In a suo moto rule, the HC directed them also to report what steps they have taken in this regard.

An HC bench comprised of Justice AHM Shamsuddin Chowdhury Manik and Justice Sheikh Md Zakir Hossain issued the rule following press reports on the killing of Hena.

The reports said Hena was raped by her 40-year-old relative Mahbub on Sunday. Next day, a fatwa was announced at a village arbitration that she must be given 100 lashes. She fell unconscious after nearly 80 lashes.

Fatally injured Hena was rushed to Naria health complex where she succumbed to her injuries.

Supreme Court lawyer Seema Zahur yesterday placed before the HC bench a press report on the incident on behalf of Bangladesh National Women Lawyers Association.

Meanwhile, another HC bench yesterday directed the law enforcement agencies to submit a report to it within three weeks on what steps have been taken following this incident in the light of its judgement on extra-judicial punishment.

The bench comprised of Justice Syed Mahmud Hossain and Justice Nazrul Islam Talukder also ordered the information ministry to run a media campaign to create awareness among people against extra-judicial punishment.

The bench headed by Justice Syed Mahmud Hossain on July 8 last year delivered the verdict declaring illegal all kinds of extra-judicial punishment including those in the name of fatwa at local arbitrations.

Following three writ petitions, the court directed the authorities concerned to take punitive action against people involved in enforcing fatwa against women.

It also observed that infliction of brutal punishment including caning, whipping and beating at local salish [arbitration] by persons devoid of judicial authority constitutes violation of the constitutional rights.

Barristers Rabia Bhuiyan, Sara Hossain and Mahbub Shafique, and advocate KM Hafizul Alam, lawyers for the writ petitioners, yesterday placed the judgement to the bench following the incident involving Hena.

Ain O Salish Kendra (ASK), a human rights watchdog, expressed deep concern and shock yesterday at the killing of teenage rape victim Hena.

It demanded punitive action against those who enforced fatwa concerning her.

The ASK called upon the government to take effective steps to stop recurrence of such incidents.

Can this be?

Macauley on the Puritans with reading by JV

The Whig historian Thomas Babington Macauley explains why the Puritans, ridiculous and ridiculed, deserve our respect and admiration. You may notice the irony of his attacking the Catholics for lack of tolerance, when he treats them to very little of it himself.  This is an excerpt from his essay on Milton, the greatest of Protestant poets.

YouTube - Republican Response to the State of the Union 2011- VIDEO analysis

Republican Response to the State of the Union 2011- VIDEO analysis

The linked video shows an analyst reviewing Paul Ryan't response to the State of the Union Address by the President.  Click the link to the critique.  My critique of the critique:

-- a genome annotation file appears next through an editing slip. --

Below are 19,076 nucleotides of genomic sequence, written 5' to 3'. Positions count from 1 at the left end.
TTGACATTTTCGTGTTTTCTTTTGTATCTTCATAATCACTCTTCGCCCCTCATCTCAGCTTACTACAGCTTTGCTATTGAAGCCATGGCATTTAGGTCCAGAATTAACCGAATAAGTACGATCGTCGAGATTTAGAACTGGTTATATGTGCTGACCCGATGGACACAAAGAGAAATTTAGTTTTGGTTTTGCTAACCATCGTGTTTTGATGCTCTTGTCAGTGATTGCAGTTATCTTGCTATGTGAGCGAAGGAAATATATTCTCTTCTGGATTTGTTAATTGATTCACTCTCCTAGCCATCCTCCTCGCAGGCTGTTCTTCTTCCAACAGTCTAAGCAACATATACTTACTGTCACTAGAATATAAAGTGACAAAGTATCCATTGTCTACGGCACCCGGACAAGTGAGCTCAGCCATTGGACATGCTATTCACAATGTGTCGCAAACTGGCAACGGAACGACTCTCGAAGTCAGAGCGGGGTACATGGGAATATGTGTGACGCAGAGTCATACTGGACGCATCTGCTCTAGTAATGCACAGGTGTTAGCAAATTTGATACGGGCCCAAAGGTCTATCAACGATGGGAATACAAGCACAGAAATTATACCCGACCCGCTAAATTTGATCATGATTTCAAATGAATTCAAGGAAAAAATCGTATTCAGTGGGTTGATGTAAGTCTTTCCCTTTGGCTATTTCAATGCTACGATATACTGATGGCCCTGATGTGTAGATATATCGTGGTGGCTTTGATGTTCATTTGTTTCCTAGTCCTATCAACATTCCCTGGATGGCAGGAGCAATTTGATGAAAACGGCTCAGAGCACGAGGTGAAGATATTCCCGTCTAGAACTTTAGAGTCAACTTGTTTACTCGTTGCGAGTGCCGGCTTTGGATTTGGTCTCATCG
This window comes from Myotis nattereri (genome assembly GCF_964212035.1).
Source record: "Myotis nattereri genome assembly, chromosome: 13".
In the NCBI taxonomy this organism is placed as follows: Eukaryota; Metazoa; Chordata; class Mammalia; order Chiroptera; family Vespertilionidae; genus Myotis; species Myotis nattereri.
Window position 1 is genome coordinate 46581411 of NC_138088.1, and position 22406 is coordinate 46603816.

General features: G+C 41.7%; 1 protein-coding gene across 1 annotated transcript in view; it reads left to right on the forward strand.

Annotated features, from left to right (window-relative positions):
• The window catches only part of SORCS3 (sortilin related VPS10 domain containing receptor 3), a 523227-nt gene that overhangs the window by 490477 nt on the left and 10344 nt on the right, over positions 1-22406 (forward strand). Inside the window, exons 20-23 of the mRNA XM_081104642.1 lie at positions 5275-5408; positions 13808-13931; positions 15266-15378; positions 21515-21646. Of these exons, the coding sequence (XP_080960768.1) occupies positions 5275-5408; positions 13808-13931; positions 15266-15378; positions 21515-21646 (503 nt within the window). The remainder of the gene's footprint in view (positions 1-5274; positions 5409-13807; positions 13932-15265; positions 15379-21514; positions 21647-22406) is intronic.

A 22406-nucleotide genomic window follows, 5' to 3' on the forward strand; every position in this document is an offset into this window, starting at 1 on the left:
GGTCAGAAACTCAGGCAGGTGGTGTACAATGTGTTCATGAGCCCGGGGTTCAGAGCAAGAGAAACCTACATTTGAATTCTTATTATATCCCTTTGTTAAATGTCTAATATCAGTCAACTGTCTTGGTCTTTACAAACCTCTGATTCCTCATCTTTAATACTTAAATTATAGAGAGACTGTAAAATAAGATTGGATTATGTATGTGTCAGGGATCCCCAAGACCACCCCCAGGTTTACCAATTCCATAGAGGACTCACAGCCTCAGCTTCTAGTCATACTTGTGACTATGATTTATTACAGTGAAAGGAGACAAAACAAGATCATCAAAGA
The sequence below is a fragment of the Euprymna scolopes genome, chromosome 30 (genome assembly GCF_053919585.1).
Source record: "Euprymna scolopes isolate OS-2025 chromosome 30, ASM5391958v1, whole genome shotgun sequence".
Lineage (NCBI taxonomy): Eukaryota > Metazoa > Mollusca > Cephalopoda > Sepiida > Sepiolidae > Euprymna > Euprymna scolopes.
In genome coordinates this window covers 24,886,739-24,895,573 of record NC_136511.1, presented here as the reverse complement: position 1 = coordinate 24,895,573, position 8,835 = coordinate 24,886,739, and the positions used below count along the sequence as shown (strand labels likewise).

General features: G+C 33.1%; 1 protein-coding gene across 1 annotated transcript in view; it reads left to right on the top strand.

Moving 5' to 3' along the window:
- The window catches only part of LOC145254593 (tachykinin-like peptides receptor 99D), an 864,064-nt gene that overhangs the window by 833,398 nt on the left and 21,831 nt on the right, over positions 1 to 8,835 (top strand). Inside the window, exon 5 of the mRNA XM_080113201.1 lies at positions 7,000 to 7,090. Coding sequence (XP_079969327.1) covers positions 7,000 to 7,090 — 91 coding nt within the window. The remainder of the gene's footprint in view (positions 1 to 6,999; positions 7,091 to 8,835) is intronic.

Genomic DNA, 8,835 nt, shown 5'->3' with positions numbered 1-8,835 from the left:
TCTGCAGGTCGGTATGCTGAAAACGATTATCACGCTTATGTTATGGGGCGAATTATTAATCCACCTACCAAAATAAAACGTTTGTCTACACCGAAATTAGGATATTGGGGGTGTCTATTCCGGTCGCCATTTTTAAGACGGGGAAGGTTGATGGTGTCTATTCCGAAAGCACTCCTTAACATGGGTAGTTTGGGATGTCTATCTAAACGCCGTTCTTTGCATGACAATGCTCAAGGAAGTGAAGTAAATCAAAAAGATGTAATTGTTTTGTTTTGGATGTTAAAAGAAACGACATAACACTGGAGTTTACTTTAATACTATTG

Paul Ryan is the father of three children and the Chairman of the Congressional Budget Committee. He is no kid or gawky office manager. The analyst here is a media consultant, however, and not interested in substance at all. He is all about image. It is true that Ryan looks young.

The anlaytic tradition of our speaker goes back to the sophists by way of Machiavelli. For them, it is silly to worry about what is right or wrong.  What matters is results.  The sophists claimed that everything is opinion.  If so, truth does not matter.  Persuasion and persuasive technique do. Power is everything.  In this case, I believe every individual point made is valid. This is a competent analysis.  But it is what is chosen to analyse that troubles me some.

The analyst assumes that Ryan shares his professional cynicism, butconsider that Ryan was  saying that if our government keeps borrowing as it is, disaster is inevitable. Disaster means deep austerity and slow growth, which translates to a lower standard of living for everyone. If he is right, his message is urgent., His style or haircut, not so much.

Thus media analysis even though correct on every point may still, by its choice of the terms of reference, end up trivializing everything. And in the process, the citizenry become merely members of a vast audience.


Language and Thought Control

January 18th, 2011 7:42 pm

Free the Dictionary

CNN is now apologizing for the use of the word “crosshairs” in general political speech, as shown in the video after the “Read More” jump. The implication is that the word itself has been used to facilitate a hate crime. That is untrue, as former New York City Mayor Ed Koch observes. But maybe the belief is that if a lie is repeated for long enough then it eventually becomes true. Then power follows. “Real power is the ability to define what the fight is about.” The entire discussion moves into a rigged casino. Control words and you control truth. George Orwell understood this so well that he believed one of the first things every totalitarian ideology does is redefine the words in a language, purposefully, forcefully and relentlessly. In his novel 1984, he called this artificial language of totalitarianism Newspeak.


Thomas Szass pointed out that "In nature, it is kill or be killed; in culture it is define or be defined." An important point to remember when entering the lists of our culture wars...